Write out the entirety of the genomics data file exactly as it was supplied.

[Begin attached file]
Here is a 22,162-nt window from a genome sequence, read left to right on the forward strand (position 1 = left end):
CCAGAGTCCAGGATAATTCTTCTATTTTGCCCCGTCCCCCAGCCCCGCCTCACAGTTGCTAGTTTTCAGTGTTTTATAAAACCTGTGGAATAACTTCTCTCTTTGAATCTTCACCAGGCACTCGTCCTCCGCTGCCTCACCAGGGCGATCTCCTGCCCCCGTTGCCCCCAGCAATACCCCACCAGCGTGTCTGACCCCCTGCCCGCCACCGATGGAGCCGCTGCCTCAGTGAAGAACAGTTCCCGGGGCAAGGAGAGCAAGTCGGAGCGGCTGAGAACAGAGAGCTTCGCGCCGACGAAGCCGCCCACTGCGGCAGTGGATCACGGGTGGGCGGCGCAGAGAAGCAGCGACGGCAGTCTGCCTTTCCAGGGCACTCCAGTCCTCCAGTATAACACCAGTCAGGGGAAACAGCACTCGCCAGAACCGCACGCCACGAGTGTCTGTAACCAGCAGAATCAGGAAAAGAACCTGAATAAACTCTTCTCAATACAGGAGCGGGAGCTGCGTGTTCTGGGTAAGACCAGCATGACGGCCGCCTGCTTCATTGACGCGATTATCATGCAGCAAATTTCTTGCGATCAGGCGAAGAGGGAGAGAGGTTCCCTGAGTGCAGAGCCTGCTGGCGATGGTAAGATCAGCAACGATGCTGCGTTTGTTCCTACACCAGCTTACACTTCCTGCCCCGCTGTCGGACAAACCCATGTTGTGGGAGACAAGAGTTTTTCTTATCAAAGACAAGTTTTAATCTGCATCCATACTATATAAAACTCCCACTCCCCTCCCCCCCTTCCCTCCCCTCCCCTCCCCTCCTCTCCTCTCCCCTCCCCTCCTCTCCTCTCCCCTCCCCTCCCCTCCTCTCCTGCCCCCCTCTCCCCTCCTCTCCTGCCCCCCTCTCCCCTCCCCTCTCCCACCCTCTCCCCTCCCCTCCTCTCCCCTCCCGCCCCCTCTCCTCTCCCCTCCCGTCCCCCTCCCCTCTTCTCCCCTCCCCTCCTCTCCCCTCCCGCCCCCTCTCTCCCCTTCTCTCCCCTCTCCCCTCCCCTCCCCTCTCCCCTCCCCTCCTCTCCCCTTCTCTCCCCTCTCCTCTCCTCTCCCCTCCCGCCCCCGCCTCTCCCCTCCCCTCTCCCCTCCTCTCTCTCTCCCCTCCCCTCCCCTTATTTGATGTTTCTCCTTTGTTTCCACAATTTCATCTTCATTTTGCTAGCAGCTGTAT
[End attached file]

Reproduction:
Here is a 22,162-nt window from a genome sequence, read left to right on the forward strand (position 1 = left end):
CCAGAGTCCAGGATAATTCTTCTATTTTGCCCCGTCCCCCAGCCCCGCCTCACAGTTGCTAGTTTTCAGTGTTTTATAAAACCTGTGGAATAACTTCTCTCTTTGAATCTTCACCAGGCACTCGTCCTCCGCTGCCTCACCAGGGCGATCTCCTGCCCCCGTTGCCCCCAGCAATACCCCACCAGCGTGTCTGACCCCCTGCCCGCCACCGATGGAGCCGCTGCCTCAGTGAAGAACAGTTCCCGGGGCAAGGAGAGCAAGTCGGAGCGGCTGAGAACAGAGAGCTTCGCGCCGACGAAGCCGCCCACTGCGGCAGTGGATCACGGGTGGGCGGCGCAGAGAAGCAGCGACGGCAGTCTGCCTTTCCAGGGCACTCCAGTCCTCCAGTATAACACCAGTCAGGGGAAACAGCACTCGCCAGAACCGCACGCCACGAGTGTCTGTAACCAGCAGAATCAGGAAAAGAACCTGAATAAACTCTTCTCAATACAGGAGCGGGAGCTGCGTGTTCTGGGTAAGACCAGCATGACGGCCGCCTGCTTCATTGACGCGATTATCATGCAGCAAATTTCTTGCGATCAGGCGAAGAGGGAGAGAGGTTCCCTGAGTGCAGAGCCTGCTGGCGATGGTAAGATCAGCAACGATGCTGCGTTTGTTCCTACACCAGCTTACACTTCCTGCCCCGCTGTCGGACAAACCCATGTTGTGGGAGACAAGAGTTTTTCTTATCAAAGACAAGTTTTAATCTGCATCCATACTATATAAAACTCCCACTCCCCTCCCCCCCTTCCCTCCCCTCCCCTCCCCTCCTCTCCTCTCCCCTCCCCTCCTCTCCTCTCCCCTCCCCTCCCCTCCTCTCCTGCCCCCCTCTCCCCTCCTCTCCTGCCCCCCTCTCCCCTCCCCTCTCCCACCCTCTCCCCTCCCCTCCTCTCCCCTCCCGCCCCCTCTCCTCTCCCCTCCCGTCCCCCTCCCCTCTTCTCCCCTCCCCTCCTCTCCCCTCCCGCCCCCTCTCTCCCCTTCTCTCCCCTCTCCCCTCCCCTCCCCTCTCCCCTCCCCTCCTCTCCCCTTCTCTCCCCTCTCCTCTCCTCTCCCCTCCCGCCCCCGCCTCTCCCCTCCCCTCTCCCCTCCTCTCTCTCTCCCCTCCCCTCCCCTTATTTGATGTTTCTCCTTTGTTTCCACAATTTCATCTTCATTTTGCTAGCAGCTGTAT